I’m Bored

   Written by on July 6, 2017 at 9:35 am
Cheryl Gowin and Dennis Gowin.  Call us at our counseling practice with your feedback, comments, issues, or questions at 434-808-2637.

Cheryl Gowin and Dennis Gowin.  Call us at our counseling practice with your feedback, comments, issues, or questions at 434-808-2637.

How many times have you heard “I’m bored” this summer?  Think back to when you were a kid, what level of effort did your parents put into making sure you had things to do all summer?  What level of defined activities do you think you have to program for your children?  Do your plans for your kids include several summer Bible schools, summer camp, dance program, baseball camp, or football camp?  Is your goal to make sure your kids never say the words I’m bored?

What defines boredom?  Psychology Today defines boredom as a state with lack of stimulation resulting in unpleasant feelings.  The next question is: is boredom bad?  What do the “experts” say?

“Your role as a parent is to prepare children to take their place in society.  Being an adult means occupying yourself and filling up your leisure time in a way that will make you happy,” says child psychologist Lyn Fry.  “If parents spend all their time filling up their child’s spare time, then the child never learns to do this for themselves.”

Dr. Teresa Belton interviewed a group of authors, artists, and scientists as a means of exploring the effects of boredom.  Dr. Belton found that the lack of things to do spurred these people to try activities they would not have experienced, without boredom spurring them to new activities.  One author credited boredom as her impetus to write.  The author described how she kept a diary from a young age, filling it with observations, short stories, and poems.  The author attributed these early beginnings to becoming a writer late in life.  Grayson Perry, an English artist, also voiced the positive effect of boredom: “As I get older, I appreciate reflection and boredom.  Boredom is a very creative state.”  Dr. Belton interviewed neuroscientist Dr. Susan Greenfield.  Dr. Greenfield recalled a childhood happily spent entertaining herself by drawing and going to the library.  She recommends, “For the sake of creativity, we need to slow down and stay offline from time to time.”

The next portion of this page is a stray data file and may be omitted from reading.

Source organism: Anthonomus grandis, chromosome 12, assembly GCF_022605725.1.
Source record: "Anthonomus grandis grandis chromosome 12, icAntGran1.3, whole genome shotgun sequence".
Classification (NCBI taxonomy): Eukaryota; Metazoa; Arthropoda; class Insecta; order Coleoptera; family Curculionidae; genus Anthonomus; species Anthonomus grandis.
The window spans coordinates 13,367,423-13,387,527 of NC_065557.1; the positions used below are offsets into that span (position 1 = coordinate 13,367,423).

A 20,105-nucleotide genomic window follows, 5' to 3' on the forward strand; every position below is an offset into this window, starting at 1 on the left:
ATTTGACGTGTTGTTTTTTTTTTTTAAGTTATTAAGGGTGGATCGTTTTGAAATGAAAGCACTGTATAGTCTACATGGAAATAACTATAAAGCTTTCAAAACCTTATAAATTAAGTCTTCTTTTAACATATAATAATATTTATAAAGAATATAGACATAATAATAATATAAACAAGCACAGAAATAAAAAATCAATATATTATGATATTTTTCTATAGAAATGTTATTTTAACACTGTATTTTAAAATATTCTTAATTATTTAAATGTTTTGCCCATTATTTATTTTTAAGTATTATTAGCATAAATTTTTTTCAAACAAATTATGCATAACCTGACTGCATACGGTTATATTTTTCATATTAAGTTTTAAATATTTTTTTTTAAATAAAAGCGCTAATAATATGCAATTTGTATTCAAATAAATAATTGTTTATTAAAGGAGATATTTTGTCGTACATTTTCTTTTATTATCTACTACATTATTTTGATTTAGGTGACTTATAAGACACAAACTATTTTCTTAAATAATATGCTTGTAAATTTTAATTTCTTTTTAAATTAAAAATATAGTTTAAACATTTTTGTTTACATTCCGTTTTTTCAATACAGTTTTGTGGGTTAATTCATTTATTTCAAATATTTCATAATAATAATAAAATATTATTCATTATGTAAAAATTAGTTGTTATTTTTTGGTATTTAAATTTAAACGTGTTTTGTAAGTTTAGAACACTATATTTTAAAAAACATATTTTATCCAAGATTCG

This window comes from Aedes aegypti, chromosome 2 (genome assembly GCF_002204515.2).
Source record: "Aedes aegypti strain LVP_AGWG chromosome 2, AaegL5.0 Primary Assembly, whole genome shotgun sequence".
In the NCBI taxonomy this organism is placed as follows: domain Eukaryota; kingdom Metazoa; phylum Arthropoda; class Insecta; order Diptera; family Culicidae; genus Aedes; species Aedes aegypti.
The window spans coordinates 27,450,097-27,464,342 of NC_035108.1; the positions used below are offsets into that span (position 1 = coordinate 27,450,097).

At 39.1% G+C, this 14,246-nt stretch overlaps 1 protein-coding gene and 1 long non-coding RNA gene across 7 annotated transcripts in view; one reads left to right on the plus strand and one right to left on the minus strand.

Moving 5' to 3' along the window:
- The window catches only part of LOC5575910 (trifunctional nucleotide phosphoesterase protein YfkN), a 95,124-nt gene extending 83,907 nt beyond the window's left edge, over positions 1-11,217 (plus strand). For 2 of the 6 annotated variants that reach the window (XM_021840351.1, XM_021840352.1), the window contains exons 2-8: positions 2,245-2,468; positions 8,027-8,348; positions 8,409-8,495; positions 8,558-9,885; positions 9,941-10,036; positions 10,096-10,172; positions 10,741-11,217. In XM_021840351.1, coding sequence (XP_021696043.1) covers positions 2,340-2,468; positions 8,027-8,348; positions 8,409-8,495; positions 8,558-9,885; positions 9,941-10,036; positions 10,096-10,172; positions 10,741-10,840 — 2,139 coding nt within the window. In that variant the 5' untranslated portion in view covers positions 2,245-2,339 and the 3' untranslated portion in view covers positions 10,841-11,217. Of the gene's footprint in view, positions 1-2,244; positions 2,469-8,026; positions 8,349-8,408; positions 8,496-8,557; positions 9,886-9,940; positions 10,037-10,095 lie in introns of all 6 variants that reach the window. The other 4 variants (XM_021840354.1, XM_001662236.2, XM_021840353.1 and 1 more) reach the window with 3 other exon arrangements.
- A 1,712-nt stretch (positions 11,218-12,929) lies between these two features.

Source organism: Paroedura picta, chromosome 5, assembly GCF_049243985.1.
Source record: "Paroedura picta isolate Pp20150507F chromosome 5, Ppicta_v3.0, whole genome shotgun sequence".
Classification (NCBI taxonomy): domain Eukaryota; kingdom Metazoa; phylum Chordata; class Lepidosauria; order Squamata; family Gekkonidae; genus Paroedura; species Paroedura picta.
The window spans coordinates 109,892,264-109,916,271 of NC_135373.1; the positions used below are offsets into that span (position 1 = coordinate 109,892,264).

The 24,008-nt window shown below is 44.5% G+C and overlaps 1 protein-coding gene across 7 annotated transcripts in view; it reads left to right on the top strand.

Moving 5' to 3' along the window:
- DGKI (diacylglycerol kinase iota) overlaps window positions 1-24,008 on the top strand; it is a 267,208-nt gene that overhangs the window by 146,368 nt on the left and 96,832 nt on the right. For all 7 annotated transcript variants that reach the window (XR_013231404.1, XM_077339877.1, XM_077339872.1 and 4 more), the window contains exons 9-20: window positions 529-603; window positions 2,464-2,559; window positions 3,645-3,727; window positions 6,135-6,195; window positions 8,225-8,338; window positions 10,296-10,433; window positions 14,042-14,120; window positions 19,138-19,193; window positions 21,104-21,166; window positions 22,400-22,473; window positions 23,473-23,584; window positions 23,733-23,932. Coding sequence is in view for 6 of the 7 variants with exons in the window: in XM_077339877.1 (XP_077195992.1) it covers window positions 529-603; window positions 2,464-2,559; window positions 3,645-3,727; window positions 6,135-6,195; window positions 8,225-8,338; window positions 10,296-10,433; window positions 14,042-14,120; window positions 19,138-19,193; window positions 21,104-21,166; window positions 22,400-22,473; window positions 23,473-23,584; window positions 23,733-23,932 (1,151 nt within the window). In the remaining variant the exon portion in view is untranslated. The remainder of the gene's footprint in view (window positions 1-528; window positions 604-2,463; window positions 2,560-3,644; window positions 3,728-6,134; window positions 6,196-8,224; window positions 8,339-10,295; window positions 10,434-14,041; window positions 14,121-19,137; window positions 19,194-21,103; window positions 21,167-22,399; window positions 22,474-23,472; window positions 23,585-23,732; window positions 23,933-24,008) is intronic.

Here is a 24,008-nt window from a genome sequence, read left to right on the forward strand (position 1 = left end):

The idea that boredom may be helpful is not a new concept.  In 1993, psychoanalyst Adam Phillips wrote that the capacity to be bored is a childhood developmental achievement.  Phillips points out, “It is one of the most oppressive demands of adults that the child should be interested, rather than take time to find what interests him.  Boredom is integral to the process of taking one’s time.  Boredom is a chance to reflect on life, not just rush through life.”

Let’s go all the way back to the 1930s.  Long before the internet, cable TV, and iPads, Bertrand Russell expressed the same theory.  In his book, ‘The Conquest of Happiness,’ he spends an entire chapter on the value and potential benefits of boredom.  He presents the idea that imagination and capacity to cope with boredom must be learnt as a child.  “A child develops best when, like a young plant, he is left undisturbed in the same soil.  Too much travel, too much variety of impressions, are not good for the young, and cause them as they grow up to become incapable of enduring fruitful monotony.”

Have you heard Steven Curtis Chapman’s song “Be Still and Know”?  From his lyrics, one gets the feeling that he agrees that being still is very beneficial.  Be still and know that He is God.  Be still and know that He is holy.  Be still Oh restless heart of mine.  Bow before the Prince of Peace.  Let the noise and clamor cease.

This summer, as your kids whine they are bored, remember Dr. Fry’s advice.  “There’s no problem with being bored.  It’s not a sin, is it?  I think children need to learn how to be bored in order to motivate themselves to get things done.  Being bored is a way to make children self-reliant.”  You can also try my grandmother’s solution.  When I complained about being bored, she would look at me in her loving, sweet way and say oh so compassionately, “Oh, that is too bad, do you want me to find a chore for you to do?”

He says, “Be still, and know that I am God” Psalm 46:10

About Cheryl & Dennis Gowin

Cheryl Gowin, Counselor and Dennis Gowin, Director of Discovery Counseling Center. Contact us with your feedback, comments, issues or questions at 434-808-2426 or dgowin@discoverycounseling.org.

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